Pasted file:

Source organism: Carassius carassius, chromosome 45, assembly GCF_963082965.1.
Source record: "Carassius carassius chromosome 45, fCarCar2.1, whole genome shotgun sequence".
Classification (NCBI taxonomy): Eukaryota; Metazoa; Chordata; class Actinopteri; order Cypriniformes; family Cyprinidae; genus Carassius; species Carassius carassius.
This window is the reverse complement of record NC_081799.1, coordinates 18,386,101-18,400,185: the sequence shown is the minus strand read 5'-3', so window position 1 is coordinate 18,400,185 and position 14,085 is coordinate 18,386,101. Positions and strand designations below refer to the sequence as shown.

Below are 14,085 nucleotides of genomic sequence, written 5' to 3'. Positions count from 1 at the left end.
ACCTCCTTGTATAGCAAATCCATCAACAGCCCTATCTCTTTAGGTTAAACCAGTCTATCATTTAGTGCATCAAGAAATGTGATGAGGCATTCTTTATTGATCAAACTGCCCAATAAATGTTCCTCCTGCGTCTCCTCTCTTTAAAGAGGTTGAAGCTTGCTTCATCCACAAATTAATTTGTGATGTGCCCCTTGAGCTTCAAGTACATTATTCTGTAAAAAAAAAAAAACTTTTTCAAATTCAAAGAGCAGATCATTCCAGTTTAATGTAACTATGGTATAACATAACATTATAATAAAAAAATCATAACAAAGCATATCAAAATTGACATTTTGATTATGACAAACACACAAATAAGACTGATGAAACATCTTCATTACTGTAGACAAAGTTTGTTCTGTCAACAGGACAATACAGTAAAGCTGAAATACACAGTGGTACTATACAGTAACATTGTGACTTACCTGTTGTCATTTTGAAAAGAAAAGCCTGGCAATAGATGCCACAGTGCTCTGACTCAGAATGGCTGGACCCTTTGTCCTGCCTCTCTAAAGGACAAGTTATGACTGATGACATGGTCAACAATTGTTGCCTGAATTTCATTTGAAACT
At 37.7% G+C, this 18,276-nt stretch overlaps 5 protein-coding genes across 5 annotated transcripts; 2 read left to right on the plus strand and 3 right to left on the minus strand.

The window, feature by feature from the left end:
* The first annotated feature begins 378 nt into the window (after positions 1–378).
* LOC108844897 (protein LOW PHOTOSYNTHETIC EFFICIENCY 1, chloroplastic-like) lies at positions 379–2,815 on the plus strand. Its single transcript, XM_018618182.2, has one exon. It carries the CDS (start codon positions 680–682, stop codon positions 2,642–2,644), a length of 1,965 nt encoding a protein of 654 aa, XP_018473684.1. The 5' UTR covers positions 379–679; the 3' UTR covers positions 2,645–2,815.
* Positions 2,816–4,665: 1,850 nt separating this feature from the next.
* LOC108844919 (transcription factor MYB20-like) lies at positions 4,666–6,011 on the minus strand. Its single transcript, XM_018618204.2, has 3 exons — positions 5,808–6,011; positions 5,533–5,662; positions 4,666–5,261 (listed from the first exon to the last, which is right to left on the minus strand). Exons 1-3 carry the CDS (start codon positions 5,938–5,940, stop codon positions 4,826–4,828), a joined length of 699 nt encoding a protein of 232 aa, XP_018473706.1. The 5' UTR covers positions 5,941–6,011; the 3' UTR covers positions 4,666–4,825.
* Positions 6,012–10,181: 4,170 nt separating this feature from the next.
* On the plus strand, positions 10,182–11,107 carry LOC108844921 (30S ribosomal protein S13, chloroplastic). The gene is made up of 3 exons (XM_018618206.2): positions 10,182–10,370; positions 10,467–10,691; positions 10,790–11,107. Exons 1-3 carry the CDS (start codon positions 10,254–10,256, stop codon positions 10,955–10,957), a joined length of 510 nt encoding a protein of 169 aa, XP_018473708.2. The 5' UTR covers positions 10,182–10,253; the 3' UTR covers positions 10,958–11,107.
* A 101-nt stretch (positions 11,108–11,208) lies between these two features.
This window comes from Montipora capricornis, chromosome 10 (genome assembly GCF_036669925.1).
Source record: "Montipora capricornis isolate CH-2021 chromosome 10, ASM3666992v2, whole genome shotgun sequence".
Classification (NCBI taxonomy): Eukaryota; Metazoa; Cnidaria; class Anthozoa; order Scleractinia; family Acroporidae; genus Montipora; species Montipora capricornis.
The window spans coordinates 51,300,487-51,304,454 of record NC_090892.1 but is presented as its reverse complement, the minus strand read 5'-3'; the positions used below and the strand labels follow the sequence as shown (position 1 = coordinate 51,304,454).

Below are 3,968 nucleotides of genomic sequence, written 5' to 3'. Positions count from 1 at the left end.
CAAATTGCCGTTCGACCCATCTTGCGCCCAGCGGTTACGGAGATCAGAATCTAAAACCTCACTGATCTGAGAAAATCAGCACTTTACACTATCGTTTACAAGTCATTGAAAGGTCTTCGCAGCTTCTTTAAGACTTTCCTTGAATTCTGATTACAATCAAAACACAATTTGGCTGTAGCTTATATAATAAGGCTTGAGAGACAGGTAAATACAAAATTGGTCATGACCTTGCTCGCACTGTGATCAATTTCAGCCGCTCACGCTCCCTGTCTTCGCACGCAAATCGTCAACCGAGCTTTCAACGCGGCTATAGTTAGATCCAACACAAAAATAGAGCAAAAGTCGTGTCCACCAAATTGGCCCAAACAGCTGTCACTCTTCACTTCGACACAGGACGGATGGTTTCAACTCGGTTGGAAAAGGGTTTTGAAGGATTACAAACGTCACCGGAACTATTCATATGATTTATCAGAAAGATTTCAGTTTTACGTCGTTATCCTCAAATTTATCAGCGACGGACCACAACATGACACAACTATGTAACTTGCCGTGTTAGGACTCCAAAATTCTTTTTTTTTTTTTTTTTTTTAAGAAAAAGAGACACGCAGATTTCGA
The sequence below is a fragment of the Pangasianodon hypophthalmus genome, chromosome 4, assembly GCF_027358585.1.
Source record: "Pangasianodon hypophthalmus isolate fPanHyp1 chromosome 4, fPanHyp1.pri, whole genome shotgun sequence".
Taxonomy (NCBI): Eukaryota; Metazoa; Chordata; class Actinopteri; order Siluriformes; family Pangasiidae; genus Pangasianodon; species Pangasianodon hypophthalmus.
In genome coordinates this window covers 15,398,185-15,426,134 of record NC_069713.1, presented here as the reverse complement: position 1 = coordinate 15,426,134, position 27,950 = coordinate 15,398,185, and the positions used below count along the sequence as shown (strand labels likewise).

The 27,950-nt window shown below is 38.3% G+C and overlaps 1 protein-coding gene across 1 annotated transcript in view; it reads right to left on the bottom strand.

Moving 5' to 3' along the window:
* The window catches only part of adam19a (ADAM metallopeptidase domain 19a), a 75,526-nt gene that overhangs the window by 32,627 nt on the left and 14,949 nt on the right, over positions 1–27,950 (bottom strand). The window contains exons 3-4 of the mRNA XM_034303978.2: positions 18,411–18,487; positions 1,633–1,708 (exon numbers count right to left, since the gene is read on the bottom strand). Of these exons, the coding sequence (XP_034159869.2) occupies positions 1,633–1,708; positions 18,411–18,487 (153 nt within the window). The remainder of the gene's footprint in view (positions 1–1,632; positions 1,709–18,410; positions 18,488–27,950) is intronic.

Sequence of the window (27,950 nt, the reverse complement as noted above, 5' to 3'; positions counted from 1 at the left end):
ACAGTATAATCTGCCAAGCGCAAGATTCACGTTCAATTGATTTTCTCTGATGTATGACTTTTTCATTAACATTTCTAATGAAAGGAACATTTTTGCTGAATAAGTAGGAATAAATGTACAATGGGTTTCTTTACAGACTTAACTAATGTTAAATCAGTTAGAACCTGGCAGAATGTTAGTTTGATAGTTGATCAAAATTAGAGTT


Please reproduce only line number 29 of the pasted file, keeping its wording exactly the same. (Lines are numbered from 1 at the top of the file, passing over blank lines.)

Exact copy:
Sequence of the window (27,950 nt, the reverse complement as noted above, 5' to 3'; positions counted from 1 at the left end):